I started with a baby quilt for a friend’s little girl.  This project was based on a Red Pepper Quilts pattern, and I had to learn how to sew curves.  That was definitely challenging.

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My next project was a throw quilt for my uncle who is battling a recurrence of stage IV colon cancer.  He mentioned that chemo made him cold, so I made him a quilt with wool batting but all cotton on the outside.  It was quite an undertaking as it was quite large, and each square had to be cut out and individually placed.  I bought fabric for the recurring diamonds but otherwise used exclusively scraps.

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Next up, I made a couple of fully lined tote bags for L’s  preschool teachers.

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I also made progress on my Farmer’s Wife quilt.  I have between 40 and 50 blocks pieced now; that probably means I’m somewhere between a quarter and a third done with the project.  Ah well – I’ll finish it sometime.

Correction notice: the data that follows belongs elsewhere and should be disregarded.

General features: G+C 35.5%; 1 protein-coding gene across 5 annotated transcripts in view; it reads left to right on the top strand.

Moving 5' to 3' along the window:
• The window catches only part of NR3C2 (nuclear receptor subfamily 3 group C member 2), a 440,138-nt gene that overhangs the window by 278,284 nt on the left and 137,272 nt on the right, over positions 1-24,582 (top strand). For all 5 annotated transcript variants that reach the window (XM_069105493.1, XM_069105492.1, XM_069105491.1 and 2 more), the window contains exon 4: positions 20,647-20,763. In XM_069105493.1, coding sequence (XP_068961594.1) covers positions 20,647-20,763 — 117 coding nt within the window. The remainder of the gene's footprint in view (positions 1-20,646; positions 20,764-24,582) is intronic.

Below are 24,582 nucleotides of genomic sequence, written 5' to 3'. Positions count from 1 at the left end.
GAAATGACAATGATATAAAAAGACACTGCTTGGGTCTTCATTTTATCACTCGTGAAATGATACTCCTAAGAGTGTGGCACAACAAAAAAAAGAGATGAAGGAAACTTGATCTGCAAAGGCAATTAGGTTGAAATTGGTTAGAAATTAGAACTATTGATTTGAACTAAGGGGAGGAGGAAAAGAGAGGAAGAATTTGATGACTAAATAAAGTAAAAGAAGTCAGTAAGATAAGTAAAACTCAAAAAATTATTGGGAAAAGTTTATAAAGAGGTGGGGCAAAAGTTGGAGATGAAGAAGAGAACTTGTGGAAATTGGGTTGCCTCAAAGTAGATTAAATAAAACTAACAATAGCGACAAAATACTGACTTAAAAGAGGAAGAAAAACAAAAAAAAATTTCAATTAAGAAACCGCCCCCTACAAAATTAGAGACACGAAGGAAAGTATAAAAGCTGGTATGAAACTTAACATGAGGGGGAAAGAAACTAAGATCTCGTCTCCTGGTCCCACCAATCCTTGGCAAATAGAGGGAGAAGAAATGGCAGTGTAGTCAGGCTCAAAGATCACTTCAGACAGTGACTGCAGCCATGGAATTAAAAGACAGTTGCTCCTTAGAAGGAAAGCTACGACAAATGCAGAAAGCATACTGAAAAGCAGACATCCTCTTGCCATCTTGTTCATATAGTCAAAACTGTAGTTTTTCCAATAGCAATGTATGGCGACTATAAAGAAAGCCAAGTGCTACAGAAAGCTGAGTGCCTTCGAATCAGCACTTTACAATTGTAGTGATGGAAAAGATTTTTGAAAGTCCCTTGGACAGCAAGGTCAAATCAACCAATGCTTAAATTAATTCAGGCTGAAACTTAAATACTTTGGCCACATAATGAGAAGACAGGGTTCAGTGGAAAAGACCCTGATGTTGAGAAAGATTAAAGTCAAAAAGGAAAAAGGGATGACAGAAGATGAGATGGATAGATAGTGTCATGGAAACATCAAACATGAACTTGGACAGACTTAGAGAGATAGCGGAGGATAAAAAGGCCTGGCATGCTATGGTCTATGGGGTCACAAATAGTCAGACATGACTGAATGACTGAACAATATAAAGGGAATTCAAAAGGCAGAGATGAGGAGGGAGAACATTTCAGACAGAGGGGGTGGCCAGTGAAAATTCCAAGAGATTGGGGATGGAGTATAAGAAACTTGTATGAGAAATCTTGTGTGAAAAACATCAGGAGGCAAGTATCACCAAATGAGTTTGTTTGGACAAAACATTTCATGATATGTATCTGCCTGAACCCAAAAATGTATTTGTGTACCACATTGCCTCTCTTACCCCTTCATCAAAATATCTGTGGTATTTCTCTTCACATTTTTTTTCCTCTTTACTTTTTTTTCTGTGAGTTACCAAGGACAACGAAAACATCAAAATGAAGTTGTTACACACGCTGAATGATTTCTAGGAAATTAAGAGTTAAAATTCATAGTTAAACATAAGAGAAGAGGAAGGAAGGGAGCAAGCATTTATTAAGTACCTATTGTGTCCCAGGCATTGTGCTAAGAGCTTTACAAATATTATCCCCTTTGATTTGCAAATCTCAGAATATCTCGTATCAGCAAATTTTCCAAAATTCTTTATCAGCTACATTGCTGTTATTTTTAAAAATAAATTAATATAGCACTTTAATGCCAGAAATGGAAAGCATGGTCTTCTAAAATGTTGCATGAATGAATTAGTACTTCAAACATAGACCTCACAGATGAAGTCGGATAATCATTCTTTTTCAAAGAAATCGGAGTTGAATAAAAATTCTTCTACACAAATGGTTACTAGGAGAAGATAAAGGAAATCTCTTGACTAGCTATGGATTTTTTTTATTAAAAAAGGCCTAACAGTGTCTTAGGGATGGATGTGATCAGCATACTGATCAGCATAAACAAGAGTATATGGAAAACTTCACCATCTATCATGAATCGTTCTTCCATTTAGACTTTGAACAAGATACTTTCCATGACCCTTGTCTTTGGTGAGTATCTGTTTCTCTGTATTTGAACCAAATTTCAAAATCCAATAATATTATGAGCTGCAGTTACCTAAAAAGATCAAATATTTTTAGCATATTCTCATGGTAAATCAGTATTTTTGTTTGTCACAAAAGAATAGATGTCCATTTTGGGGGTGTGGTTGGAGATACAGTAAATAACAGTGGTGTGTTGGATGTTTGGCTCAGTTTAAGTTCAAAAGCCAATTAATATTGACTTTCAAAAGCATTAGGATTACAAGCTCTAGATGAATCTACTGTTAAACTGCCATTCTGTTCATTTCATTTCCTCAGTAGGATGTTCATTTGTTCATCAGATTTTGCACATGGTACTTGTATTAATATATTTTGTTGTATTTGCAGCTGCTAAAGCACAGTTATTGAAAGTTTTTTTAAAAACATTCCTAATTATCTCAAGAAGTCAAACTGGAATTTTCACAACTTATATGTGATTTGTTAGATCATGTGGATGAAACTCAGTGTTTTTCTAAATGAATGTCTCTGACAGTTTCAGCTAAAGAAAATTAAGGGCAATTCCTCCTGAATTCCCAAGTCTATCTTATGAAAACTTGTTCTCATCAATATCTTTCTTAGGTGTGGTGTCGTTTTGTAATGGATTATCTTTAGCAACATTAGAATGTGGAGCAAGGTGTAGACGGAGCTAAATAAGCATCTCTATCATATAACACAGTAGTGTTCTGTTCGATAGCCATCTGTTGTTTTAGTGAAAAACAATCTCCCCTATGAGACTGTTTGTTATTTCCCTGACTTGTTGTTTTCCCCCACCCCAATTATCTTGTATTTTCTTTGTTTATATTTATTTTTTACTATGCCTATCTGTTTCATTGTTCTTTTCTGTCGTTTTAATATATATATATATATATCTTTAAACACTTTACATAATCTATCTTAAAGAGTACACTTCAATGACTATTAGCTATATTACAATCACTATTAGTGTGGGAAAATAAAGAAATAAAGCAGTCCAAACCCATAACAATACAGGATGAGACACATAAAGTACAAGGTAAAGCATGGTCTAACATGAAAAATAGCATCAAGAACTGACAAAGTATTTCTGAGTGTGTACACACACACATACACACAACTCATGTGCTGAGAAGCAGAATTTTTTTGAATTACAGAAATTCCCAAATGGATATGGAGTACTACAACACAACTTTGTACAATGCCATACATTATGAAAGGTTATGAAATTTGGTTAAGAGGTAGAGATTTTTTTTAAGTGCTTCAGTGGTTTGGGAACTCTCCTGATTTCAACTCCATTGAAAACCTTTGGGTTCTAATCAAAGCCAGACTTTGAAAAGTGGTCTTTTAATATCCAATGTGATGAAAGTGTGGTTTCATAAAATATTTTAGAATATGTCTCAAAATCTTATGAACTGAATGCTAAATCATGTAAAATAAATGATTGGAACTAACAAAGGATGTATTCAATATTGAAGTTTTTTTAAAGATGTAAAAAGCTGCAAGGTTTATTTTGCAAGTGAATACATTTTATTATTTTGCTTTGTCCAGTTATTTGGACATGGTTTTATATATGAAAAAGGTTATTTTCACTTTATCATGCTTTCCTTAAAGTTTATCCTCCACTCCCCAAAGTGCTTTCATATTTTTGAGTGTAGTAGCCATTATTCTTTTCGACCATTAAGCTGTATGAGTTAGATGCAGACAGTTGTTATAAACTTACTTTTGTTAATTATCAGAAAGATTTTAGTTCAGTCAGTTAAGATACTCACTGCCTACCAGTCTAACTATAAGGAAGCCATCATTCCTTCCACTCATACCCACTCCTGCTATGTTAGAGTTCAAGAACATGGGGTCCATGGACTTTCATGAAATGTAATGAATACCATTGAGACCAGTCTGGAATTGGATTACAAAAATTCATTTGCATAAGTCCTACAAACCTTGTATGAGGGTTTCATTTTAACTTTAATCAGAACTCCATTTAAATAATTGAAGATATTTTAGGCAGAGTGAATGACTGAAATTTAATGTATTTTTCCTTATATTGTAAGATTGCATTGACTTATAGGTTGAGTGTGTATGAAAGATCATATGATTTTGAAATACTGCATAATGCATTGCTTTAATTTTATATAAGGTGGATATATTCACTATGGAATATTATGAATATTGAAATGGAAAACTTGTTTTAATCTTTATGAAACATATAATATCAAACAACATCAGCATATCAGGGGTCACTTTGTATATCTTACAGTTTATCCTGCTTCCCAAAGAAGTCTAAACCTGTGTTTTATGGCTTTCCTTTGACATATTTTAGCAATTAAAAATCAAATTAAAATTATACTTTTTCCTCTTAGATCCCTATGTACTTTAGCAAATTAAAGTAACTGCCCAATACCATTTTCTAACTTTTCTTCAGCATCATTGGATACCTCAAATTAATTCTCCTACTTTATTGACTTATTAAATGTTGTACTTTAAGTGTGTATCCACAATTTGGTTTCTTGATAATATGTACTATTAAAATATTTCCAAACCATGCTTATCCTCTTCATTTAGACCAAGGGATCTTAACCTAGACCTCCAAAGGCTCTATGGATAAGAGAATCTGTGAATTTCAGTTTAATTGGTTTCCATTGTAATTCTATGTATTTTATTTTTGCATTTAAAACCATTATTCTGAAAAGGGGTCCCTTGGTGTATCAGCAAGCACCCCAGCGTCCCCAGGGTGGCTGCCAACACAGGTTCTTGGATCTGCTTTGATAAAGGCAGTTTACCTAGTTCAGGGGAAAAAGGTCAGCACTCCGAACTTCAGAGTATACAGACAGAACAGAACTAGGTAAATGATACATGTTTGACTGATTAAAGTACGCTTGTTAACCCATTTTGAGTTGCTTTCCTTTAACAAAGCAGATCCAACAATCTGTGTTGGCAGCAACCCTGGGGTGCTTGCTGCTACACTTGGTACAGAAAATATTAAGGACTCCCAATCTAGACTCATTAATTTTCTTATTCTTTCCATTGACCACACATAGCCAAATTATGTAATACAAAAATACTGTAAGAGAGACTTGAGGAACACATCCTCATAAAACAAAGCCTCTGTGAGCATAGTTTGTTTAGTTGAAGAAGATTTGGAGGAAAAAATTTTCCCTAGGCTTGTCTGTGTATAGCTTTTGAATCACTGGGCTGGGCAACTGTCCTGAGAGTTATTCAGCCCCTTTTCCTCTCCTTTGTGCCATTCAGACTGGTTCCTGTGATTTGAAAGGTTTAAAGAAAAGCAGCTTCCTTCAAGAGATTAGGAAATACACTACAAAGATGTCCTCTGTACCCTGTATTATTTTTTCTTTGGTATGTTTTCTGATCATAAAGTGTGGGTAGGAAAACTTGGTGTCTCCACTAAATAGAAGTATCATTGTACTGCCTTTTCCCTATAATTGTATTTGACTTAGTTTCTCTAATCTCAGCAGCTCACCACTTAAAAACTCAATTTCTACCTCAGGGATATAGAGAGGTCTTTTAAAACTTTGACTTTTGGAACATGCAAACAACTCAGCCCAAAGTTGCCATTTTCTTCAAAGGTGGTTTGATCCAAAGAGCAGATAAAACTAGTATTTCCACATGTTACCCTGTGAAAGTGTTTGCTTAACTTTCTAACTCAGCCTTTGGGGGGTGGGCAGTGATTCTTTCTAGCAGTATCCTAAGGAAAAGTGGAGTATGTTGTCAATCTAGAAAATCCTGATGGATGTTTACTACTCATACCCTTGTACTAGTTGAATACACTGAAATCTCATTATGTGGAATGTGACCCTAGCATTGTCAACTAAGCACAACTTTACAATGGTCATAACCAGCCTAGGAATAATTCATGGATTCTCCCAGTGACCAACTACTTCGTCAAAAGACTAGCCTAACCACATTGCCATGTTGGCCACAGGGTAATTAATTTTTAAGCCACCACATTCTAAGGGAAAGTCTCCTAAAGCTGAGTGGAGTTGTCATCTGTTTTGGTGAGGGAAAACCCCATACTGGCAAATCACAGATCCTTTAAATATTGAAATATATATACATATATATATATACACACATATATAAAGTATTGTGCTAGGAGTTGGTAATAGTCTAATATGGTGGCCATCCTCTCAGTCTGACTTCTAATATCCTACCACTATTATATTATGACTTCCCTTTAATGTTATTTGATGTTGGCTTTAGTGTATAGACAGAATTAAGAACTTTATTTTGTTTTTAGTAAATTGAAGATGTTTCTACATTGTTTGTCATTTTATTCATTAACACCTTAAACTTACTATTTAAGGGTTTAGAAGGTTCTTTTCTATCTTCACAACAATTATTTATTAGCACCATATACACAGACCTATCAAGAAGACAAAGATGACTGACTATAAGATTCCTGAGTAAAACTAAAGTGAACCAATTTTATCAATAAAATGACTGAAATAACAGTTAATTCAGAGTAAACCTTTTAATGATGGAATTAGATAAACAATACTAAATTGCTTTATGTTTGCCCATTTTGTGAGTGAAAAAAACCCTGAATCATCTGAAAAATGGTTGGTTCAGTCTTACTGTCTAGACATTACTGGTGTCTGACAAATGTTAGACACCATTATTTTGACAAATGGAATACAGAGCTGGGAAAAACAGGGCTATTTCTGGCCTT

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I ventured into the world of garment sewing last year as well.  I have mixed feelings on it.  I was quite pleased with the outcome of my first project, a dress for L:

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My second project was a lot more work.  I learned a lot making a princess dress.  I was frustrated, and had to rip out lots of stitches, and the finished product was far from perfect.  Nevertheless, it was overall fun, and I’m sure I’ll do better the next time.  The hardest part by far was the gathering.  The skirt and the bustles were extremely full and required very tight gathering which was quite hard.  My solution in the end was to use 18 weight thread for the gathering.  I have heard others recommend yarn.  50 weight thread just broke and broke and broke.